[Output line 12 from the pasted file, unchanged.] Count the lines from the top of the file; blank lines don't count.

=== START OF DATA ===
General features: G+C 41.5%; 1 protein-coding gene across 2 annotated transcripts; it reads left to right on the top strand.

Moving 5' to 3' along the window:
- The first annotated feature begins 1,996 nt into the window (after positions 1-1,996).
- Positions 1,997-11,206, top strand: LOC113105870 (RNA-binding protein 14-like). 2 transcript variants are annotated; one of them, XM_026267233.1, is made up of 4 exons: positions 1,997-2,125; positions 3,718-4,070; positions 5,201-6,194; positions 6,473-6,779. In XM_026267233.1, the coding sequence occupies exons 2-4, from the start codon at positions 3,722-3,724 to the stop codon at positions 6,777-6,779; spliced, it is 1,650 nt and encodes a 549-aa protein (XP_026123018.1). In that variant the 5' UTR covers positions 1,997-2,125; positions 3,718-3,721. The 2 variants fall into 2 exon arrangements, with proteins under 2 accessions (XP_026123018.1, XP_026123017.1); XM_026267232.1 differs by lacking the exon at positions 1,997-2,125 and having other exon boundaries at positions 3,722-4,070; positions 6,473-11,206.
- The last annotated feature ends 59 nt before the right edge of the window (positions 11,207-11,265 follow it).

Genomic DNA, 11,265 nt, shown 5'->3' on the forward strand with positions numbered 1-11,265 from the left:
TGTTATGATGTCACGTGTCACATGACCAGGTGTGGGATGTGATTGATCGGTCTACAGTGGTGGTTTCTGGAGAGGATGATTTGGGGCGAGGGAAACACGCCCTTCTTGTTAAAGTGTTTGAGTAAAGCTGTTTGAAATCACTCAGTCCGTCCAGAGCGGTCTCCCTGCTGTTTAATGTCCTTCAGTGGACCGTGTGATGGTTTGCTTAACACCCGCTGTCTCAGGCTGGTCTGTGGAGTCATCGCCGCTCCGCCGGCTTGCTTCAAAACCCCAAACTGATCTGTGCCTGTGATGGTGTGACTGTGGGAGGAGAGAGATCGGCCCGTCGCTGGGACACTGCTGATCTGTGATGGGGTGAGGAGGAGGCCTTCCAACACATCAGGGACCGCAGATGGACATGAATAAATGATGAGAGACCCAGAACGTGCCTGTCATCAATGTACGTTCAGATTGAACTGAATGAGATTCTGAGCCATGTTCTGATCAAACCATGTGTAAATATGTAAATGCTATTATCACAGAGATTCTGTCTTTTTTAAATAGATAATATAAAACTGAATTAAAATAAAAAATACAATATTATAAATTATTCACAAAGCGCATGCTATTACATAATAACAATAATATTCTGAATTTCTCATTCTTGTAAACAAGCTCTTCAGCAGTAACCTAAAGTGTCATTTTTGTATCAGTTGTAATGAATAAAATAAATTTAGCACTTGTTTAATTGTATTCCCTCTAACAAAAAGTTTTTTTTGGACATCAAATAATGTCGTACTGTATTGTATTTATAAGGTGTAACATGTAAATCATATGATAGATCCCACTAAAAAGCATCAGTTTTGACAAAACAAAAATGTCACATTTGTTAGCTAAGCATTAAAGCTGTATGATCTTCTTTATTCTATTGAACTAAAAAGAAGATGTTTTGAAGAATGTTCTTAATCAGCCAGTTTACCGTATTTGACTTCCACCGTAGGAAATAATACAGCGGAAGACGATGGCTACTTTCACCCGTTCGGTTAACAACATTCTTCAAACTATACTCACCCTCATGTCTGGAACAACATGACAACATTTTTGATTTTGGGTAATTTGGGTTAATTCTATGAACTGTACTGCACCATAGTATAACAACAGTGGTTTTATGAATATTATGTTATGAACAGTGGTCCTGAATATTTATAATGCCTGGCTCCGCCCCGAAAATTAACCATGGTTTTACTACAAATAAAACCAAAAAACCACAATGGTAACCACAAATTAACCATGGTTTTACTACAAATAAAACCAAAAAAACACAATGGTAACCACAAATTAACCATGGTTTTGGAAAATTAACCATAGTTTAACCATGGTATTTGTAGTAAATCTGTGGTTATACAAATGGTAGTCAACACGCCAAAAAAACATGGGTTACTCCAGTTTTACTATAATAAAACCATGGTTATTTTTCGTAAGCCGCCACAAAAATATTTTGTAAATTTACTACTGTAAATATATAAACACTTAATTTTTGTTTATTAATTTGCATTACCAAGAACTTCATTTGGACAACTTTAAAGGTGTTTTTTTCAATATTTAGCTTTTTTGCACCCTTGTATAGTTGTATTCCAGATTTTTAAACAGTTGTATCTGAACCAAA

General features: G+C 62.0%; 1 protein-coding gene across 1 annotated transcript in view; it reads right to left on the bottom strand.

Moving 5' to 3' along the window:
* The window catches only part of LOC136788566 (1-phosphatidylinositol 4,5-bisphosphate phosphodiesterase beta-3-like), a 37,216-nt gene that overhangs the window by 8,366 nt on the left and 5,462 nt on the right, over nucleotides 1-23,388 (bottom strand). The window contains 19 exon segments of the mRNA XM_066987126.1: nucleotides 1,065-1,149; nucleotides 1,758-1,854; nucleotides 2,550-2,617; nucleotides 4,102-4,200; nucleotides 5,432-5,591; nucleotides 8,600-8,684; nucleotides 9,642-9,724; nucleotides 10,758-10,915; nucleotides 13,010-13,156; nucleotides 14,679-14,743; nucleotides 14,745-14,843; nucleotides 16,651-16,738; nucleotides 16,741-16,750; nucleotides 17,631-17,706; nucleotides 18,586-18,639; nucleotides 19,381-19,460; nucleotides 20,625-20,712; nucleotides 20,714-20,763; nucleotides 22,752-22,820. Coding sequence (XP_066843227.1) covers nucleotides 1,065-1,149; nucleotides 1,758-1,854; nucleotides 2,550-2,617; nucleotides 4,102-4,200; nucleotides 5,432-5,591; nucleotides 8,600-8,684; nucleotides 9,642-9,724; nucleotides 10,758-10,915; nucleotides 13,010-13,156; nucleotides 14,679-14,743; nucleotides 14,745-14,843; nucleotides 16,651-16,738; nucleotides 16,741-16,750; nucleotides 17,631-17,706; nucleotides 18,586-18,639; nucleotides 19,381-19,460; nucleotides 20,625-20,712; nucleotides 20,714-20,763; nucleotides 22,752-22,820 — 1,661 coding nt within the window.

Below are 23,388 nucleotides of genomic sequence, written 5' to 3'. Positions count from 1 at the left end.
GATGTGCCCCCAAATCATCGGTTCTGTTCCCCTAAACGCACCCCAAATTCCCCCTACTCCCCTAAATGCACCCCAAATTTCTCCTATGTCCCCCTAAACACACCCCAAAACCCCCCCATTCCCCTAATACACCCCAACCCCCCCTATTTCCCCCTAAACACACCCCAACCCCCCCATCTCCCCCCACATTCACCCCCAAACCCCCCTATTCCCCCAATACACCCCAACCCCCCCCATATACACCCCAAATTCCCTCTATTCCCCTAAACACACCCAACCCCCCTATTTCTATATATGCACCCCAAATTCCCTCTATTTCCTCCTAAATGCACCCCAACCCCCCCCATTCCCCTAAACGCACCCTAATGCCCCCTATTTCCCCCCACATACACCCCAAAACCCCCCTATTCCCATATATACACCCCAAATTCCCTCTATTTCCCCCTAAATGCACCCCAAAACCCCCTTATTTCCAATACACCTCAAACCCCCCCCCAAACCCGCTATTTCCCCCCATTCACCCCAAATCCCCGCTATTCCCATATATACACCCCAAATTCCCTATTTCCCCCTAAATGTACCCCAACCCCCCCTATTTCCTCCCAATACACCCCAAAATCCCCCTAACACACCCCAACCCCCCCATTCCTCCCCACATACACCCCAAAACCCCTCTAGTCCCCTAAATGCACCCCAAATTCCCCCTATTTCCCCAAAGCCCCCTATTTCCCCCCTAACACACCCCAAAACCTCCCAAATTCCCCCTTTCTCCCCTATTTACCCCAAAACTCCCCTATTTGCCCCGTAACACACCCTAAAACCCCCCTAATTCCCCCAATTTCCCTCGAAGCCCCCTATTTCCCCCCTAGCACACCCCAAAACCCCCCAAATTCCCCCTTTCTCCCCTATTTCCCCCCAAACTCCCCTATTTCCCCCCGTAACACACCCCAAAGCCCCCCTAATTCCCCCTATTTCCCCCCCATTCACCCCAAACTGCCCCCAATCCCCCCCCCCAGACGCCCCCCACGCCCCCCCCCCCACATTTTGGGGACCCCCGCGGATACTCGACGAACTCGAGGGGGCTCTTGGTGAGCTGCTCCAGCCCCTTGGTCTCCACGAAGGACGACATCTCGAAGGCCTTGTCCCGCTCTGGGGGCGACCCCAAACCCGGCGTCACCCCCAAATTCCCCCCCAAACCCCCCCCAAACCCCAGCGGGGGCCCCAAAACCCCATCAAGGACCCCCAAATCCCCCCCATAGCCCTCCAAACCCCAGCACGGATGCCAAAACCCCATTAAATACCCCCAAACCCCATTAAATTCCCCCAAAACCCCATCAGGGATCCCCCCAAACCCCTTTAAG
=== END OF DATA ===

GATGTGCCCCCAAATCATCGGTTCTGTTCCCCTAAACGCACCCCAAATTCCCCCTACTCCCCTAAATGCACCCCAAATTTCTCCTATGTCCCCCTAAACACACCCCAAAACCCCCCCATTCCCCTAATACACCCCAACCCCCCCTATTTCCCCCTAAACACACCCCAACCCCCCCATCTCCCCCCACATTCACCCCCAAACCCCCCTATTCCCCCAATACACCCCAACCCCCCCCATATACACCCCAAATTCCCTCTATTCCCCTAAACACACCCAACCCCCCTATTTCTATATATGCACCCCAAATTCCCTCTATTTCCTCCTAAATGCACCCCAACCCCCCCCATTCCCCTAAACGCACCCTAATGCCCCCTATTTCCCCCCACATACACCCCAAAACCCCCCTATTCCCATATATACACCCCAAATTCCCTCTATTTCCCCCTAAATGCACCCCAAAACCCCCTTATTTCCAATACACCTCAAACCCCCCCCCAAACCCGCTATTTCCCCCCATTCACCCCAAATCCCCGCTATTCCCATATATACACCCCAAATTCCCTATTTCCCCCTAAATGTACCCCAACCCCCCCTATTTCCTCCCAATACACCCCAAAATCCCCCTAACACACCCCAACCCCCCCATTCCTCCCCACATACACCCCAAAACCCCTCTAGTCCCCTAAATGCACCCCAAATTCCCCCTATTTCCCCAAAGCCCCCTATTTCCCCCCTAACACACCCCAAAACCTCCCAAATTCCCCCTTTCTCCCCTATTTACCCCAAAACTCCCCTATTTGCCCCGTAACACACCCTAAAACCCCCCTAATTCCCCCAATTTCCCTCGAAGCCCCCTATTTCCCCCCTAGCACACCCCAAAACCCCCCAAATTCCCCCTTTCTCCCCTATTTCCCCCCAAACTCCCCTATTTCCCCCCGTAACACACCCCAAAGCCCCCCTAATTCCCCCTATTTCCCCCCCATTCACCCCAAACTGCCCCCAATCCCCCCCCCCAGACGCCCCCCACGCCCCCCCCCCCACATTTTGGGGACCCCCGCGGATACTCGACGAACTCGAGGGGGCTCTTGGTGAGCTGCTCCAGCCCCTTGGTCTCCACGAAGGACGACATCTCGAAGGCCTTGTCCCGCTCTGGGGGCGACCCCAAACCCGGCGTCACCCCCAAATTCCCCCCCAAACCCCCCCCAAACCCCAGCGGGGGCCCCAAAACCCCATCAAGGACCCCCAAATCCCCCCCATAGCCCTCCAAACCCCAGCACGGATGCCAAAACCCCATTAAATACCCCCAAACCCCATTAAATTCCCCCAAAACCCCATCAGGGATCCCCCCAAACCCCTTTAAG